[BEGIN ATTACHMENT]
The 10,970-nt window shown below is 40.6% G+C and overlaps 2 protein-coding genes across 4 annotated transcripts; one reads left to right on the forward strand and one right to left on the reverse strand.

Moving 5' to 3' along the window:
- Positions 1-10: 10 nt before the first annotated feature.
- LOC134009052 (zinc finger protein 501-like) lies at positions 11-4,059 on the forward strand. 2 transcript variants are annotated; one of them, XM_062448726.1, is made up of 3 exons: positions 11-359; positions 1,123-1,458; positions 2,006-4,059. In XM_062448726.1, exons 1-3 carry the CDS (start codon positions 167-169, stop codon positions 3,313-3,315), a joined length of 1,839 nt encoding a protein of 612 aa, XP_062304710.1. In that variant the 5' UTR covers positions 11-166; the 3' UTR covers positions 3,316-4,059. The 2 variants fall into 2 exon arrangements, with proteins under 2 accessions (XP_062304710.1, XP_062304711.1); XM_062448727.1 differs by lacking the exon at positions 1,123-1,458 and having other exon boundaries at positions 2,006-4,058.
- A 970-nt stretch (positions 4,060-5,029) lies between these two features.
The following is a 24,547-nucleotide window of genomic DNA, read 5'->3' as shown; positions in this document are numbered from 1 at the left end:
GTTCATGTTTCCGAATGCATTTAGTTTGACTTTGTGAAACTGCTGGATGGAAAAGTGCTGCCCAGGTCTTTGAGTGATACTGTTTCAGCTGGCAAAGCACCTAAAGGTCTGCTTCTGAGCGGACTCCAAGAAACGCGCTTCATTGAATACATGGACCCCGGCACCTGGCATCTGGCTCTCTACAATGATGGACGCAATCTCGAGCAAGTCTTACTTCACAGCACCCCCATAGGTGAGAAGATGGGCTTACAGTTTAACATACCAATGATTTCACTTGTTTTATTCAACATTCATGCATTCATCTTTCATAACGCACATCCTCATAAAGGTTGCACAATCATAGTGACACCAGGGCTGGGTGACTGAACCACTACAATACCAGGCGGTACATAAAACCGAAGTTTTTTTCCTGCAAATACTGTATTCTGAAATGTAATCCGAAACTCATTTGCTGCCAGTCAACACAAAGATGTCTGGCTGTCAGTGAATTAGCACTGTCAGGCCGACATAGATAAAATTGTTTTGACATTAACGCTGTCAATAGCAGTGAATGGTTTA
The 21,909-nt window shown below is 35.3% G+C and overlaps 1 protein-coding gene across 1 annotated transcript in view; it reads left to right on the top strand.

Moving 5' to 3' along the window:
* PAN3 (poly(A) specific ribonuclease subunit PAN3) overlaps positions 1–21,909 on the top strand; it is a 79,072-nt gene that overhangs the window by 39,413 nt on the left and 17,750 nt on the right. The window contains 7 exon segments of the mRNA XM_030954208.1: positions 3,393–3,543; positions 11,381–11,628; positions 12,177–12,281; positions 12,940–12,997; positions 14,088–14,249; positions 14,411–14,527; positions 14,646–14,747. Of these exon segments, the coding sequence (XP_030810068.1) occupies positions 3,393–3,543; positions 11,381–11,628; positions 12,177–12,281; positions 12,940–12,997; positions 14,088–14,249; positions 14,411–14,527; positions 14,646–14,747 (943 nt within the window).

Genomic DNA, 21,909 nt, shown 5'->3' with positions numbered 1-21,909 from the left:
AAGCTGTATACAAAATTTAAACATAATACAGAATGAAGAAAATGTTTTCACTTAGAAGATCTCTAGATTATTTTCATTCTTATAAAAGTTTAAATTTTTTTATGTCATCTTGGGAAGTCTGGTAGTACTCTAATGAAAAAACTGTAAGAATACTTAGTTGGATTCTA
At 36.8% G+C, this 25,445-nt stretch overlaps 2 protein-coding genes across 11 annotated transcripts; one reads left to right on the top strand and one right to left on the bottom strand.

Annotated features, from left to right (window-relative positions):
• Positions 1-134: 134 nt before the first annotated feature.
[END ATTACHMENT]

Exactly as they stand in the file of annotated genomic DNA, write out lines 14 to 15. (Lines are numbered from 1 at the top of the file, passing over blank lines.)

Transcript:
Annotated features, from left to right (window-relative positions):
• Positions 1-134: 134 nt before the first annotated feature.